4. Bolz, S.H. (1949). The dependence of the infra red counter-radiation on cloud

mass, Z. E. Met. vol. 3, no. 5-6.

5. Brunt, D. (1932). Notes on rad iation in the atmosphere, Quart.J.Royal Met. Soc.,
London, vol . 88.

6. Carstens, T. ( 1977). vrlL, Trondheim, Norway - personal communication.

7. Monin, A.S. (1970). The atmospheric bo undary layer, Annual Review Fluid Mech . ,

vo l . 2 .

8. Paily, P.P . , Macag no, E.O ., a nd Ke nnedy, J.F. ( 1974). Winter-regime surface heat
loss fr om hc' a ted streams, Inst. Hydraul ic Research, Iowa, rep. 155.

9. Rimsha, V.A. and Do nchenk o , R.V. (1957). The investi ga tion of heat loss fr om

free water surf aces in winter time. Tr. Leni ngrad Gos., Gidrol Inst. 65 ( in


10. Starosolszk y, O. ( 1970). Ice in hyd raulic engineering, Div. Hydrauli c En g . , NTH,
Trondheim, Rpt 70-1.

II. Tennessee Valley Authorit y (1970). Heat a nd mass transfer b2 tween a water surface
and the a tmosphere, Water Res ources Research Lab., rep. no. 14.

12. Williams, G.P. ( 19 59). An empiri ca l method of estimatin g total heat l osses from
open -water su rfa ces , Proc. 8 ~h IAHR Congress, vol. J , Montreal.



George D. Ashton U.S. Army Cold Regions

Chief, Snow and Ice Branch Research and Engineering USA
Laborator y , Hanover, NH

Results are presented o f a field study of the ice suppres s i on caused by discharge of
warm water at the side of the Mississippi River near Bettendorf, Iowa. Included in
the results are measuremen ts of lateral and l ong itudinal open water extents and
late ral , l o ngitudinal, and vertical water temperature profiles. Successive measure
ments were made on both very co ld (-20 o C) and warm days (OOC air temperatures). The
manner by which the ice cover extends during a chnage from warm to cold weather is

Rivers are commonly used for the disposal of thermal wastes and, in most cas es , the
disposal occurs in the form of a side channel discharge of heated effluent. During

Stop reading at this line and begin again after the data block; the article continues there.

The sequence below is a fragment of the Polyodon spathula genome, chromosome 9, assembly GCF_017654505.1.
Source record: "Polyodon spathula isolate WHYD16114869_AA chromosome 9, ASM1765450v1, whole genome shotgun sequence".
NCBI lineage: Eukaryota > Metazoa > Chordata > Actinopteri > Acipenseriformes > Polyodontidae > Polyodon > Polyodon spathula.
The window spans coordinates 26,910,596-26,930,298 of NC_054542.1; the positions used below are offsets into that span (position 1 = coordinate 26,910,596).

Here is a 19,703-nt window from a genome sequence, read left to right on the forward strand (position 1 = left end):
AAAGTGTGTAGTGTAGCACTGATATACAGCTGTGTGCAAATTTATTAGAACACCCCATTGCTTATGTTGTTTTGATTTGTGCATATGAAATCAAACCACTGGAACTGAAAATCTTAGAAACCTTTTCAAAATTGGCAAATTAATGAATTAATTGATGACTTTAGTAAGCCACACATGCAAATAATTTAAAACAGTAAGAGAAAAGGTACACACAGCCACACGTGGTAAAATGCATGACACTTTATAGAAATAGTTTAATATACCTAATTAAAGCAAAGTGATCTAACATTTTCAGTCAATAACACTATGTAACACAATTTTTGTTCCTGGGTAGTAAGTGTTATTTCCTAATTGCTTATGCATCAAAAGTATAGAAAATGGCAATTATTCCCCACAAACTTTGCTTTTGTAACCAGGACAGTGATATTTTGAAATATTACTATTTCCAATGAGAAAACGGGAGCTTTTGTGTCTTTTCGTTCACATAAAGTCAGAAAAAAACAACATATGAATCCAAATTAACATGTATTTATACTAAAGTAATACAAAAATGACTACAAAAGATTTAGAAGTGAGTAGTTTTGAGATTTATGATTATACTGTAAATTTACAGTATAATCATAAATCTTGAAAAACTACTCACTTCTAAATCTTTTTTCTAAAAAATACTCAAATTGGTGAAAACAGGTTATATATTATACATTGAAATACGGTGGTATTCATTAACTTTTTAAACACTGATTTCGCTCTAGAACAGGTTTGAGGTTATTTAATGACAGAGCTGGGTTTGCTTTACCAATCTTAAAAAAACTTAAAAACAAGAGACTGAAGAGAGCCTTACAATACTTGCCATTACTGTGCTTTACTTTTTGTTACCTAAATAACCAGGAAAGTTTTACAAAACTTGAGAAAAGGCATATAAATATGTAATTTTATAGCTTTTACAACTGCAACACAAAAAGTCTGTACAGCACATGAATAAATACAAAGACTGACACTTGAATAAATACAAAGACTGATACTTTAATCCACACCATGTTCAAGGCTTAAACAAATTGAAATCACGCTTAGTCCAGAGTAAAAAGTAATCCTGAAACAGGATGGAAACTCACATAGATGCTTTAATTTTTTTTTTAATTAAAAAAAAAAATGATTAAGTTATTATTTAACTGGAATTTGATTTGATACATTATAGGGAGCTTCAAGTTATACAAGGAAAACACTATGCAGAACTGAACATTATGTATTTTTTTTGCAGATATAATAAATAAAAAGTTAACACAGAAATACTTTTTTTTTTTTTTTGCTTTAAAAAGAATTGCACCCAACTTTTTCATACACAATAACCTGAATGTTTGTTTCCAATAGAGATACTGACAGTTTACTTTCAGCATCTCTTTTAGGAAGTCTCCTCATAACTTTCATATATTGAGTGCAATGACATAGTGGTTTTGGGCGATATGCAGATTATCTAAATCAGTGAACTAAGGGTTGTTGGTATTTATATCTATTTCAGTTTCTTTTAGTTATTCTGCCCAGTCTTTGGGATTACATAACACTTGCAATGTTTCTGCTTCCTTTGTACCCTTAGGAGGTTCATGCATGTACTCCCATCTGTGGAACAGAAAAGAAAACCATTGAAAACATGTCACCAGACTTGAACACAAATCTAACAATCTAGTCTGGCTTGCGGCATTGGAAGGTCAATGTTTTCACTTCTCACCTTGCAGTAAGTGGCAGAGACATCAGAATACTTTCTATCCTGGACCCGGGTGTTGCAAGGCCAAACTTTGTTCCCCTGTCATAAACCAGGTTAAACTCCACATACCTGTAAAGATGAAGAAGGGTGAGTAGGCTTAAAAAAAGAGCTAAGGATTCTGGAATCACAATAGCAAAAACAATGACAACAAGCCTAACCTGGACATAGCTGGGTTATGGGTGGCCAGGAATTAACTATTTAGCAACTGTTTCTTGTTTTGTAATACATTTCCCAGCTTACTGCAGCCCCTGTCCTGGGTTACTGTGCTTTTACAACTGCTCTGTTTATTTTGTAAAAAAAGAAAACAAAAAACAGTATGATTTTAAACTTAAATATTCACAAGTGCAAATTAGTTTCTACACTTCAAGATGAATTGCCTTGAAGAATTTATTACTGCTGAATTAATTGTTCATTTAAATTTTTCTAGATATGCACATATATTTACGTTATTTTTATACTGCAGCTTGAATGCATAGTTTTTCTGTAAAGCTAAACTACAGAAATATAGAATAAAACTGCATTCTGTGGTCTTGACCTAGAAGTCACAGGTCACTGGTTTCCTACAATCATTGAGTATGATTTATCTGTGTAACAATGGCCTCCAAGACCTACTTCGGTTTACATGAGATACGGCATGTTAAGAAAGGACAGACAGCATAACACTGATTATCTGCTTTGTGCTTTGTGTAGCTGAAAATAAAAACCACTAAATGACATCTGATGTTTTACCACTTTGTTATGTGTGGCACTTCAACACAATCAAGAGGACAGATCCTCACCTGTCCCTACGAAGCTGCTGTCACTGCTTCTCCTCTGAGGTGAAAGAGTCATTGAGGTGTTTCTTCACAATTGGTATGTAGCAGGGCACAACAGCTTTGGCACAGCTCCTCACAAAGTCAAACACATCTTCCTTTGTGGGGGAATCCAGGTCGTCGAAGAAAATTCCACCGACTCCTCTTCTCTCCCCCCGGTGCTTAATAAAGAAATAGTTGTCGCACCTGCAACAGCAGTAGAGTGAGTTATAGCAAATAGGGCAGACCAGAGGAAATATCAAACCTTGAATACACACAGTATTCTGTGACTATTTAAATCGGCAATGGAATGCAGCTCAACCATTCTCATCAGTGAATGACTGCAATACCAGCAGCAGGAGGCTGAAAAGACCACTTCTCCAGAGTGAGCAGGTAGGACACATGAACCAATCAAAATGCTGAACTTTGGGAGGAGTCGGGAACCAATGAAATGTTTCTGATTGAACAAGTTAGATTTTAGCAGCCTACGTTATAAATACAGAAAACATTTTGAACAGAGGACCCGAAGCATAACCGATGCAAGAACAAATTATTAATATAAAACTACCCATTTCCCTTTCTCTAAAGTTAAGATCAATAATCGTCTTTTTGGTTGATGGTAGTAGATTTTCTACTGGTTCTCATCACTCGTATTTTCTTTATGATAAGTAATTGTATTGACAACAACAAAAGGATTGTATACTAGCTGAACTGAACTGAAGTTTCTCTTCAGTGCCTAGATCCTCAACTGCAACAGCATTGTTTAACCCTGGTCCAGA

periods of ice cover, the effect of such effluents is to suppr ess the ice cover
from its otherwise natural thickening and, in the vicinity of the re lease, a long
narrow stretch of open water often re sults . Recentl y [1] t he author developed a
quasi-steady numerical simulation that predicts the vary ing open water extent as a
function of the thermal load to the river, the atmospheric co nditions, and the
characteris tics of the river flow. In February 1980 a field inv estiga tion was
conducted at the site of a power plant waste heat release int o the Mississippi River
near Bettendorf, Iowa, with the objec tiv e of determining the quality of the simu
lation as well as to answer cer tain questions that arose in th e course o f the
analysis. This paper prQsents the results includ ing longitudinal, lateral, and
vertical water temperature profiles, the open water ext ents and descr ip t ions of the
manner by which the ice cover extends during a change from warm to cold weather.

The source of the thermal effluent is waste heat used for cooling the coal-burning
Riverside Power Plant operated by the Iowa-Illinois Gas & Electric Company. The plant
is a multi- unit plant of nominal capacity of app roximately 240,000 kw. The intakes
and out falls for the vari ous units are arranged in a somewha t complex geometry, made
even more complex by the wintertime prac tice of discharging some of the effluent juSt